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  Indonesia's Maluku crises: the issues

Several thousand people have died and hundreds of thousands have become refugees in the last eighteen months as the result of inter-communal fighting in Indonesia’s Maluku islands. The conflict continues at a high level of intensity despite the declaration of a state of emergency in June 2000.

The International Crisis Group (ICG) releases today a briefing paper aiming at identifying the very complex issues involved in the genesis and resolution of this conflict.

Though often described in terms of a Christian-Moslem fight, at the core of the Maluku violence lies economic and political competition between local interests. Wrapped around this core is a series of external problems, ranging from the national agenda of a resurgent group of Moslem politicians to efforts by some segments of the military to undermine the government of Indonesian President Abdurrahman Wahid.

The conflict in Maluku is closely linked to Indonesia’s chronic ongoing national crisis. Apart from longer term problems like internal migration policy, and the problem of achieving reconciliation, the issues needing most urgent attention are:

Commitment by Jakarta: While the government faces powerful resource and political constraints, it must give clearer and stronger direction. Gus Dur’s stated willingness this week to possibly accept some international support is to be welcomed, although it is not clear that any major change of direction is being signalled.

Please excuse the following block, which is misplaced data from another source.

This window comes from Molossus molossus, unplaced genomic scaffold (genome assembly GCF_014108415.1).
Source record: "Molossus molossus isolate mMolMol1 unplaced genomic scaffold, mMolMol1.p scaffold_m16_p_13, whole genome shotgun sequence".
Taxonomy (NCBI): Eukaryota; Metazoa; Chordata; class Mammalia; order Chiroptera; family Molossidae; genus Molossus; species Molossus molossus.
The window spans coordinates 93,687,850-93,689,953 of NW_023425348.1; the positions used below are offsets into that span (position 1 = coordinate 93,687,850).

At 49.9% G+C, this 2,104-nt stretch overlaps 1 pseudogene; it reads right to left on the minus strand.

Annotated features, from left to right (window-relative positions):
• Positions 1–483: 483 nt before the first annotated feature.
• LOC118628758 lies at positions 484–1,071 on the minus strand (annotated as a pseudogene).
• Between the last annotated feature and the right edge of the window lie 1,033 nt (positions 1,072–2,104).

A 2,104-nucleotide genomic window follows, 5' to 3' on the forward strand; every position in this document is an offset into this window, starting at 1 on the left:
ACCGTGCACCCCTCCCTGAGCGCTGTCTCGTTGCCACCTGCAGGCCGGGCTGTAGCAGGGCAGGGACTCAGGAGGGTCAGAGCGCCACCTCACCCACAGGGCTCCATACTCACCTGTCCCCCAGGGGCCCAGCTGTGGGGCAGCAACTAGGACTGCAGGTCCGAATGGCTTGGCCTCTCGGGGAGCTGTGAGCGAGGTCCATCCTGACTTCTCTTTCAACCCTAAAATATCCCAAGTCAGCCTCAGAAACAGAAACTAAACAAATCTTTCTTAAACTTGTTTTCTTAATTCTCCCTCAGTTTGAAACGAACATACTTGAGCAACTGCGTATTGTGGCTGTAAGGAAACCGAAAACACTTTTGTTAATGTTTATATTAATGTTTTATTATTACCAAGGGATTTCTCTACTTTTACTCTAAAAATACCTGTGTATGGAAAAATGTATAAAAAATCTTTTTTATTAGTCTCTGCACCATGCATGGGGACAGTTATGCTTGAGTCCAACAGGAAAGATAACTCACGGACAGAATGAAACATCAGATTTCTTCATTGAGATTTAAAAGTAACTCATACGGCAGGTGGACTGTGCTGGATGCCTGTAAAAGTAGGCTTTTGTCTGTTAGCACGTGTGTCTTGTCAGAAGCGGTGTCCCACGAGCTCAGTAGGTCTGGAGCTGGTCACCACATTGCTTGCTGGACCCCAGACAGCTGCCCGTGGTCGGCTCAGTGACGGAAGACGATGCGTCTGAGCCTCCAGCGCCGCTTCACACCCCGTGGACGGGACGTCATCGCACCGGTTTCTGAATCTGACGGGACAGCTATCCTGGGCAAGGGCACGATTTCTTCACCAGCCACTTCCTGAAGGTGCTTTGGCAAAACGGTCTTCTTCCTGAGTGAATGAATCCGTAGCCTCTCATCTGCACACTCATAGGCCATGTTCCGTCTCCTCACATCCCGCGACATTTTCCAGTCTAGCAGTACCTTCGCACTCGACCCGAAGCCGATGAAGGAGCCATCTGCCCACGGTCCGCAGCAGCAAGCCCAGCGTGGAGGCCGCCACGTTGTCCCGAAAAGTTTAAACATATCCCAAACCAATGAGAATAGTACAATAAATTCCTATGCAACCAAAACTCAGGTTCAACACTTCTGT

Role of the military: Crucial questions that must be addressed here are the demographic composition of units, participation by some military in the conflict itself, operational constraints, low salaries and general demoralisation.

Maluku’s civil administration: Local civil administration has effectively broken down and has to be reconstructed – to the extent this is possible - on the basis of more balanced representation.

Emergency and arrest powers: The continuing argument as to the nature and limits of emergency powers – civil or military – and how arrest powers are to be used, must be quickly resolved.

The international community must be aware of all these issues when reacting to developments in Maluku. The Indonesian authorities, especially the military, need to fundamentally reassess their performance and address the crisis with much more vigour than they have so far displayed – but there are no quick or easy solutions.


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